This idea that risk – note, not recklessness, not irresponsibility – just “risk” – is something to be stamped out at all costs is perhaps the most cancerous notion of our era, right behind egalitarianism and democracy.
Columbus accepted some risk when he set sail across the ocean sea. It would have been much safer, I suppose, to stay home. But then we’d not even know his name – much less celebrate a day in his honor. Those bold men who strapped themselves into a tiny capsule mounted on a very large Saturn V rocket and rode it all the way to the Moon took a risk, too.
Risk is rightly viewed as synonymous with challenge – which necessarily entails the possibility of failure. One does not seek it, one is aware of its possibility. But one accepts the possibility as the necessary price to be paid in order to meet the challenge. To strive, to achieve. To be competent rather than complacent. To do – as opposed to not doing. Risk is the very thing that makes human progress possible. To refuse to act – or to limit action – until and unless all risk is removed is to negate the possibility of acting. It is to embrace stasis – and even that amount to a false sense of security, since failing to act out of fear of risk can itself be lethally paralyzing. Think of the prey animal that freezes rather than bolts at the sight of a predator.
Yet risk-avoidance has become the cornerstone of the red giant phase American police state, whose lurid glare we all live under today. Every new authoritarian measure is proposed – is justified – on the basis of risk-avoidance, no matter how infinitesimal the risk. Any risk is too much risk. No price too high, no imposition too extreme. If it makes us safer. If it reduces some risk.
Recently, for example, the government issued a ukase that all new cars will have back-up cameras as standard equipment – even though the number of children (and others) run over by a backing-up car (more precisely, an incompetently backed-up car) is too small to even be described as a fraction of a fraction. During the past ten years, the government claims about 650 flattened toddlers. A tragedy for those involved, certainly. But does it constitute a national epidemic – a risk so great that it justifies forcing every single person in a nation of 310 million people who wishes to purchase a new car to also purchase a back-up camera? Do the math. What is the ratio? The percentage? Let’s call it an even 1,000 – out of 310 million. Oh, yes. I forget. If it saves even one life. That is the mantra.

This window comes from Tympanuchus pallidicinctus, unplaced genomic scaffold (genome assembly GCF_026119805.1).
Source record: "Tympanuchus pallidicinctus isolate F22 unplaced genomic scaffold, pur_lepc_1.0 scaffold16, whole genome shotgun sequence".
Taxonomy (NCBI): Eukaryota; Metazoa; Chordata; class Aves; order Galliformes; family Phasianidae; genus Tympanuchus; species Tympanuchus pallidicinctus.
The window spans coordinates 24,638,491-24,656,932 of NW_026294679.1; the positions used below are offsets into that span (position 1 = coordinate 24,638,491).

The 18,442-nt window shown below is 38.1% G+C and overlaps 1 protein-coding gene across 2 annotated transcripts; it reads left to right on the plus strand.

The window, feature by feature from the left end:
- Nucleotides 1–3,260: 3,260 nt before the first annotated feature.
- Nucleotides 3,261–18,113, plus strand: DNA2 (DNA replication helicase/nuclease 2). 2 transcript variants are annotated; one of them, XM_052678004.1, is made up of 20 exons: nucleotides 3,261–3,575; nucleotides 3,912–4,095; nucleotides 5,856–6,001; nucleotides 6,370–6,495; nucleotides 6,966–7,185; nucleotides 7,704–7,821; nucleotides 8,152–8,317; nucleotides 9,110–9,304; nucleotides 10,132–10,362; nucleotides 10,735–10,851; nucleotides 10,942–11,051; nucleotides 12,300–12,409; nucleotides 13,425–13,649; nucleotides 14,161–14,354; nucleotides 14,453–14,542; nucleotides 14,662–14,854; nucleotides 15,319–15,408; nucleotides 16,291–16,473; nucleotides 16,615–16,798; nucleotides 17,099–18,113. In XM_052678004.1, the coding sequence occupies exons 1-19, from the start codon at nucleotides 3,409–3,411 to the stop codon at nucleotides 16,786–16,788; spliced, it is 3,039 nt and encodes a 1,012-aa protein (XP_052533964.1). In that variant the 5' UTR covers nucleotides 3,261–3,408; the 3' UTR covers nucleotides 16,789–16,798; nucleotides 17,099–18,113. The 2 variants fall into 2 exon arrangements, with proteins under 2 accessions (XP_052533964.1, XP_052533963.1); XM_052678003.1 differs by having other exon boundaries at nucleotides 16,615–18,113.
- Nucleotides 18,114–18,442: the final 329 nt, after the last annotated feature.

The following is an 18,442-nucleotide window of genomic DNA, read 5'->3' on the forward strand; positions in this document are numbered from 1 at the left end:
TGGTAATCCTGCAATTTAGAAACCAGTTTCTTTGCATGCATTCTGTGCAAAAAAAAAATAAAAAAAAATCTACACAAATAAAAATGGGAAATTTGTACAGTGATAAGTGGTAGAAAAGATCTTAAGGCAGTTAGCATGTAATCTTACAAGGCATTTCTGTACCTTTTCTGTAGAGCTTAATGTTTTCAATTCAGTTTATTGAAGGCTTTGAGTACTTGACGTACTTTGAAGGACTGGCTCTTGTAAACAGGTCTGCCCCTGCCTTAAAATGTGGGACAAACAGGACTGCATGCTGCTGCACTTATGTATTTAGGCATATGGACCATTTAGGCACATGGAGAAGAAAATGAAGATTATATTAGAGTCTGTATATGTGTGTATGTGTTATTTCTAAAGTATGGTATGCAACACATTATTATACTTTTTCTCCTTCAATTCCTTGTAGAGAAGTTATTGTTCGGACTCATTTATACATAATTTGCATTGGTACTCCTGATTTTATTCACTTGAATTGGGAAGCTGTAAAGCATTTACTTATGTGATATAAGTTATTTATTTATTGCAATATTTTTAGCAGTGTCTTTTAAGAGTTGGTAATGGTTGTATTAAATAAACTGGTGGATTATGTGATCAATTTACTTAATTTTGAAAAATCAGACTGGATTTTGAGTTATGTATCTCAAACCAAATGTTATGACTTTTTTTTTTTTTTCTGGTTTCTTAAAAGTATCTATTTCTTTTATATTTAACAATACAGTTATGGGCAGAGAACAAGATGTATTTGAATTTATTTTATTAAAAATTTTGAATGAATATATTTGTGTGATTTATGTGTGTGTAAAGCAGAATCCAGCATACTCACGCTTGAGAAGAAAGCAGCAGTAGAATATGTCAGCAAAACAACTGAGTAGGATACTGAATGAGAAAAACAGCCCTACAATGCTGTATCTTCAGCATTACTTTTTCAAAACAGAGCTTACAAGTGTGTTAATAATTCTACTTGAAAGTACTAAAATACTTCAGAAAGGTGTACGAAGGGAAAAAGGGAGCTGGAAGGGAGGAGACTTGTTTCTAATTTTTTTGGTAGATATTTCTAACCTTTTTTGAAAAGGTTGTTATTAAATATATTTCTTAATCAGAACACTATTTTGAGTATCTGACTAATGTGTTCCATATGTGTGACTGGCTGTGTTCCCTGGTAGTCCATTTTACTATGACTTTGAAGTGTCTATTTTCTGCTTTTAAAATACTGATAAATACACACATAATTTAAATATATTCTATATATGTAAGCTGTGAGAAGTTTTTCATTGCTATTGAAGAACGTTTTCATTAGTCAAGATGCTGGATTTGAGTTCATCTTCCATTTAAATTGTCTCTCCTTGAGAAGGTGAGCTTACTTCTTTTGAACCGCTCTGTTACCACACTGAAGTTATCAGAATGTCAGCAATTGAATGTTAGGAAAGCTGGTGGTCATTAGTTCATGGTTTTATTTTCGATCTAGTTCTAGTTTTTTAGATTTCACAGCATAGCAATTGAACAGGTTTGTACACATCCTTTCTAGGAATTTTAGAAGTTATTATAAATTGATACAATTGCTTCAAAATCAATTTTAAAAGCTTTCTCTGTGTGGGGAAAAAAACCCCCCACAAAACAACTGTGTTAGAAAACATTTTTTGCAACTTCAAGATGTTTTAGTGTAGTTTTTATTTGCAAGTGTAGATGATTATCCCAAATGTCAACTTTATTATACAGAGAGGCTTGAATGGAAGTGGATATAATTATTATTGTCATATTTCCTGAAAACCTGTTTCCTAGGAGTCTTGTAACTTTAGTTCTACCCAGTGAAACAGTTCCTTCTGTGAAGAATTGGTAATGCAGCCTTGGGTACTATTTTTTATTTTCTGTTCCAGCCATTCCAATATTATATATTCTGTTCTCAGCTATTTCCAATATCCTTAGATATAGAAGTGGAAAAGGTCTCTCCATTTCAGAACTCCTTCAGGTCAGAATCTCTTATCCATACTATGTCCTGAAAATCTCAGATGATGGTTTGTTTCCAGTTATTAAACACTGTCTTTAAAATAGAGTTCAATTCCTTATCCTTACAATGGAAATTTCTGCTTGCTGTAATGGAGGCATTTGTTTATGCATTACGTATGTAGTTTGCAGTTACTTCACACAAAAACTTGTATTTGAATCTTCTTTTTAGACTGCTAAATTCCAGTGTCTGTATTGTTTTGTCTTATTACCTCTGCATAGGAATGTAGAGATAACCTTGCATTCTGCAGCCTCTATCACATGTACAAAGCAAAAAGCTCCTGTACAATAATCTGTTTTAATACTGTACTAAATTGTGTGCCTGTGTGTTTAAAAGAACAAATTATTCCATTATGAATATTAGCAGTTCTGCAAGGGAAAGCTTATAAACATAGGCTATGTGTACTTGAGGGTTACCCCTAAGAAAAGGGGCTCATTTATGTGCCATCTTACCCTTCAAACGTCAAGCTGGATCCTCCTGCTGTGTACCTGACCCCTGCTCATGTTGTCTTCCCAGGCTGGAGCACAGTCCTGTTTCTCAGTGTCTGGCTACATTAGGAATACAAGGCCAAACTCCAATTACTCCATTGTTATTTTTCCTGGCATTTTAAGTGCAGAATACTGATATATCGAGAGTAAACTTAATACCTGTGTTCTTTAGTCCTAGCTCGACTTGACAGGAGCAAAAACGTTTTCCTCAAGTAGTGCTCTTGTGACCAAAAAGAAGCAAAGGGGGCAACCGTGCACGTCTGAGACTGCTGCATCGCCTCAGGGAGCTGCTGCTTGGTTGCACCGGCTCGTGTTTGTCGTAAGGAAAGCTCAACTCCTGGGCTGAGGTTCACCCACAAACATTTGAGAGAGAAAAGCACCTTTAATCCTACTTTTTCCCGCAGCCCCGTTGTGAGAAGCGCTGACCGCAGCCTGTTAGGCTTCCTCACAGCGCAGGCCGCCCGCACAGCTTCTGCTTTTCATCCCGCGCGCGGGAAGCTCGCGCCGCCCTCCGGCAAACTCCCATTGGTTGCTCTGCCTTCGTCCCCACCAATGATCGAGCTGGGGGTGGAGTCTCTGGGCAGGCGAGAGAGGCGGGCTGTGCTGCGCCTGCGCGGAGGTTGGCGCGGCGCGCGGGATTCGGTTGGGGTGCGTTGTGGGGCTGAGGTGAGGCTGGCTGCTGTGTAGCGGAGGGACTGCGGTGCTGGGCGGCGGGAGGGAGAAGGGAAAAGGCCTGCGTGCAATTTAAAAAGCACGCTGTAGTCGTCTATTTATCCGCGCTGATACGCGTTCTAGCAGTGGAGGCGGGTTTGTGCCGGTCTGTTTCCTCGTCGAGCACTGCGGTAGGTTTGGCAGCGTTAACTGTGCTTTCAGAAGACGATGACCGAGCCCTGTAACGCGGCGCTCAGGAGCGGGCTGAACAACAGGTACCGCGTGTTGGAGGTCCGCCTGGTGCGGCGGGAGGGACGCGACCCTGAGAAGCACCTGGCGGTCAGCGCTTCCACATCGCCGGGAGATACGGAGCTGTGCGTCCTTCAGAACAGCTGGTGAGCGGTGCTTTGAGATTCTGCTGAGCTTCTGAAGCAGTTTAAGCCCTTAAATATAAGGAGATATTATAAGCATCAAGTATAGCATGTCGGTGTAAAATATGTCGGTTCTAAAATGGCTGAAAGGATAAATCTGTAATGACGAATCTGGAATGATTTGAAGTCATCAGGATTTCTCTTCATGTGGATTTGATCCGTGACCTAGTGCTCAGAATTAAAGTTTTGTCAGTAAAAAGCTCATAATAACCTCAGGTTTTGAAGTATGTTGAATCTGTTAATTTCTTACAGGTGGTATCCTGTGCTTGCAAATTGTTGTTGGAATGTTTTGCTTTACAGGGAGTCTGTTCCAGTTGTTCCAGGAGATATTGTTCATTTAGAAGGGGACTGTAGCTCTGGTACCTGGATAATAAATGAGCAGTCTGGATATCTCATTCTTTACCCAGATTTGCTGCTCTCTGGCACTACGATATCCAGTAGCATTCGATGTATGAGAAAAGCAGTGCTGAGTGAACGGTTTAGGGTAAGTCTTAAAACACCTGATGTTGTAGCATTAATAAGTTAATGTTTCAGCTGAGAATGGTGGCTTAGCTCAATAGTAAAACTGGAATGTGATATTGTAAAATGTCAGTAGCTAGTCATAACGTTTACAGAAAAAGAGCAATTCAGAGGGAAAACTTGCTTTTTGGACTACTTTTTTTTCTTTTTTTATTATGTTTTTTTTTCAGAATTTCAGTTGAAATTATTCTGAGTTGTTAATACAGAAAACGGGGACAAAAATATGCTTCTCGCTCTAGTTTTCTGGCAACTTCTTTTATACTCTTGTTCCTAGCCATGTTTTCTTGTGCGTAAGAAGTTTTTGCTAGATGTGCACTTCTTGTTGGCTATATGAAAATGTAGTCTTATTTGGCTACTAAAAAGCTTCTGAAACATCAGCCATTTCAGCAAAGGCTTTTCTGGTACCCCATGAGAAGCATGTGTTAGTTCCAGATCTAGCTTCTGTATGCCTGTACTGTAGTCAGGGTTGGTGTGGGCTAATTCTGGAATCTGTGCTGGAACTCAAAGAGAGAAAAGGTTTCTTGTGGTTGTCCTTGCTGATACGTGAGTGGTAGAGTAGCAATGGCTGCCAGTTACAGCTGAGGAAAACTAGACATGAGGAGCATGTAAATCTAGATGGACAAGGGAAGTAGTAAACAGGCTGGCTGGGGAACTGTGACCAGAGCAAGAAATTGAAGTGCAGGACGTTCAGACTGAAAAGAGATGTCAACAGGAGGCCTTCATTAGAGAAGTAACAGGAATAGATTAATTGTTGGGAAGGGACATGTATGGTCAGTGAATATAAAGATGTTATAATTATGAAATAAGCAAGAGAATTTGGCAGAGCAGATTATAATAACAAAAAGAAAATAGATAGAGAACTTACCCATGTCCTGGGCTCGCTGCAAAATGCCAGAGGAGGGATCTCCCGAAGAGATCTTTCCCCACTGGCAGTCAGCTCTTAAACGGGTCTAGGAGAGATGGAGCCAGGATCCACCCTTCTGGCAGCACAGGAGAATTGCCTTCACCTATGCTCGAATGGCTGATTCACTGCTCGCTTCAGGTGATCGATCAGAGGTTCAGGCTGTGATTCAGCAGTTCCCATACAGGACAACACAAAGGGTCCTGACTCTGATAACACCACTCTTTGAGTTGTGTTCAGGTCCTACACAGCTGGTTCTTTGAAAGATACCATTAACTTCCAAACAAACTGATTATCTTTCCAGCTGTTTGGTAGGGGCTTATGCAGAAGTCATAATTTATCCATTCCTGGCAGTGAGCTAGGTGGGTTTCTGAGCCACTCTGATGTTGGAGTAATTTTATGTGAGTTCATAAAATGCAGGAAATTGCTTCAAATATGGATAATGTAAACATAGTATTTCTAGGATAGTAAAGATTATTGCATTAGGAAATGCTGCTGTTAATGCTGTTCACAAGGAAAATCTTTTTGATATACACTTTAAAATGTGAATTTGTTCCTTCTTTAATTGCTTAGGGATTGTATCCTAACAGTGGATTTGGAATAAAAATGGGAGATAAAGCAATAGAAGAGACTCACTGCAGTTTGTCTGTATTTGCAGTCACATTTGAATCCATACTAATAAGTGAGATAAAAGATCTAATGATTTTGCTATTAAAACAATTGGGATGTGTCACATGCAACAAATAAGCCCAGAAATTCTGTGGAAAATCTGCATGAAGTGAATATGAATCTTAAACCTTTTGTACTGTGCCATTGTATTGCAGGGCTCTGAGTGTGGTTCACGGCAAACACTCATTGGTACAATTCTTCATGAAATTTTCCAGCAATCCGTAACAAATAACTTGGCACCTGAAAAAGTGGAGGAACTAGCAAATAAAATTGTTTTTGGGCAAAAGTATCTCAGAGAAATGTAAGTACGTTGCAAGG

And the result of allowing it to pass, unchallenged by reason, is that costs will be imposed on 310 million – most of whom face an immeasurably tiny risk of ever being backed-over by an SmooVee. But who will be throttled (and charged) in the name of avoiding this picayune risk.
Passing zones are disappearing. Too “risky.” More probably, not enough revenue was being generated when people could lawfully pass. The most grotesque assaults on our former right to travel unmolested are committed against us in the name of risk-avoidance.
Kids can’t play football – or even play outside. Too risky. I like to backpack. I wonder how long it will be before that, too, is declared too risky. I might fall. I might twist my ankle. I could pass out from dehydration. A snake might bite me on the ankle. There are no cameras in the woods, no emergency call boxes. It is all very, very risky. But not really. The majority of these risks – like the risks discussed above – can be reduced to almost nothing by prudent action and common sense. I watch where I step. I wear boots that prevent my ankles from flexing too much in the event I lose my footing. These keep me safe from ankle-biting snakes, too. I carry plenty of water – and keep a gun at my side for just-in-case. These put my risks down to the peripheral. They are still there. Yes, something could happen. But it probably won’t. And so, I am willing to assume the risk – rationally, reasonably.
It is – or ought to be – the same in other aspects of life, cars included. There is, for example, an element of risk involved in not wearing a seat belt. But the risk of being involved in an automobile accident can be greatly reduced by attentive, skilled driving. In which case, the not-wearing of a seat belt incurs virtually no risk at all. But rather than encourage rational risk reduction by prudent individual action, our red star police state pulsates with authoritarian fury at the merest suggestion of a theoretical risk – and pours forth its radiation upon us.
And the end result is not unlike living under the sway of an actual real-life red giant sun: We are forced indoors, our actions curtailed and limited. Everything we do is done under the oppressive heat and remorseless, never-flinching gaze.
I’d rather run a little rational risk now and then myself. Even if it means I occasionally get a sunburn.
Throw it in the Woods?